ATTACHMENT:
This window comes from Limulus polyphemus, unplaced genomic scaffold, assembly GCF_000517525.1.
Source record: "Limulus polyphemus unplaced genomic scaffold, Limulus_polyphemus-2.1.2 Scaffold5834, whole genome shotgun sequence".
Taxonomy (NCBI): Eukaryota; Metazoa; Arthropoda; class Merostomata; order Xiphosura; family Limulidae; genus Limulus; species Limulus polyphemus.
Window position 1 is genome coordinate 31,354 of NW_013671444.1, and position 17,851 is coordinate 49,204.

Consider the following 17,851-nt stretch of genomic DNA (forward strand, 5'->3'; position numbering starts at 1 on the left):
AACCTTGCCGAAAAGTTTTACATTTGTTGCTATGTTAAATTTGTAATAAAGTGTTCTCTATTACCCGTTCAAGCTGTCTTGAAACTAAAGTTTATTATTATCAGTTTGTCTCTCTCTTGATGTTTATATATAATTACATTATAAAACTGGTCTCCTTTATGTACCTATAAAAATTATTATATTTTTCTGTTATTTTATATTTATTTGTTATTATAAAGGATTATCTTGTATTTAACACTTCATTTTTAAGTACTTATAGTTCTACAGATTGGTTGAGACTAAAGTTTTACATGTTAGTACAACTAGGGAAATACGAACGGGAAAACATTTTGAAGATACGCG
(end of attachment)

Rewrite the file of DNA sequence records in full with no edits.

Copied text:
This window comes from Limulus polyphemus, unplaced genomic scaffold, assembly GCF_000517525.1.
Source record: "Limulus polyphemus unplaced genomic scaffold, Limulus_polyphemus-2.1.2 Scaffold5834, whole genome shotgun sequence".
Taxonomy (NCBI): Eukaryota; Metazoa; Arthropoda; class Merostomata; order Xiphosura; family Limulidae; genus Limulus; species Limulus polyphemus.
Window position 1 is genome coordinate 31,354 of NW_013671444.1, and position 17,851 is coordinate 49,204.

Consider the following 17,851-nt stretch of genomic DNA (forward strand, 5'->3'; position numbering starts at 1 on the left):
AACCTTGCCGAAAAGTTTTACATTTGTTGCTATGTTAAATTTGTAATAAAGTGTTCTCTATTACCCGTTCAAGCTGTCTTGAAACTAAAGTTTATTATTATCAGTTTGTCTCTCTCTTGATGTTTATATATAATTACATTATAAAACTGGTCTCCTTTATGTACCTATAAAAATTATTATATTTTTCTGTTATTTTATATTTATTTGTTATTATAAAGGATTATCTTGTATTTAACACTTCATTTTTAAGTACTTATAGTTCTACAGATTGGTTGAGACTAAAGTTTTACATGTTAGTACAACTAGGGAAATACGAACGGGAAAACATTTTGAAGATACGCG